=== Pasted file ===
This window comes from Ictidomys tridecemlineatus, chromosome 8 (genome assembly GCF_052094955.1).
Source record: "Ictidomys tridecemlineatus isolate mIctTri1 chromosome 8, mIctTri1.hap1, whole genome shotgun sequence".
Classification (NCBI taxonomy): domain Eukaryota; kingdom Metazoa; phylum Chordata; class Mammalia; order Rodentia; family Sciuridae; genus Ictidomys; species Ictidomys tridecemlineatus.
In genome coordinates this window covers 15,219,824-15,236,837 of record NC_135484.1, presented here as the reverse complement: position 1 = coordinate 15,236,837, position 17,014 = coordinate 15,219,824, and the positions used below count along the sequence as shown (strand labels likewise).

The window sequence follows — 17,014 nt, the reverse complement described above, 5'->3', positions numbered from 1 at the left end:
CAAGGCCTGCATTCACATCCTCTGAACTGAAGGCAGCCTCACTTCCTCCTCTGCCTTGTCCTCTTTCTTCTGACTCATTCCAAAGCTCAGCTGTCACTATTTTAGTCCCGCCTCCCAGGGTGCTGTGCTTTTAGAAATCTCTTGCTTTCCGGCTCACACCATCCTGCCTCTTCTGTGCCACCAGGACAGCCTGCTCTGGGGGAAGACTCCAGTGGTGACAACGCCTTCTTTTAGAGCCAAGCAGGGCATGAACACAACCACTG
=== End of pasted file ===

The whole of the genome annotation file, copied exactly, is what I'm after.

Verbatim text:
This window comes from Ictidomys tridecemlineatus, chromosome 8 (genome assembly GCF_052094955.1).
Source record: "Ictidomys tridecemlineatus isolate mIctTri1 chromosome 8, mIctTri1.hap1, whole genome shotgun sequence".
Classification (NCBI taxonomy): domain Eukaryota; kingdom Metazoa; phylum Chordata; class Mammalia; order Rodentia; family Sciuridae; genus Ictidomys; species Ictidomys tridecemlineatus.
In genome coordinates this window covers 15,219,824-15,236,837 of record NC_135484.1, presented here as the reverse complement: position 1 = coordinate 15,236,837, position 17,014 = coordinate 15,219,824, and the positions used below count along the sequence as shown (strand labels likewise).

The window sequence follows — 17,014 nt, the reverse complement described above, 5'->3', positions numbered from 1 at the left end:
CAAGGCCTGCATTCACATCCTCTGAACTGAAGGCAGCCTCACTTCCTCCTCTGCCTTGTCCTCTTTCTTCTGACTCATTCCAAAGCTCAGCTGTCACTATTTTAGTCCCGCCTCCCAGGGTGCTGTGCTTTTAGAAATCTCTTGCTTTCCGGCTCACACCATCCTGCCTCTTCTGTGCCACCAGGACAGCCTGCTCTGGGGGAAGACTCCAGTGGTGACAACGCCTTCTTTTAGAGCCAAGCAGGGCATGAACACAACCACTG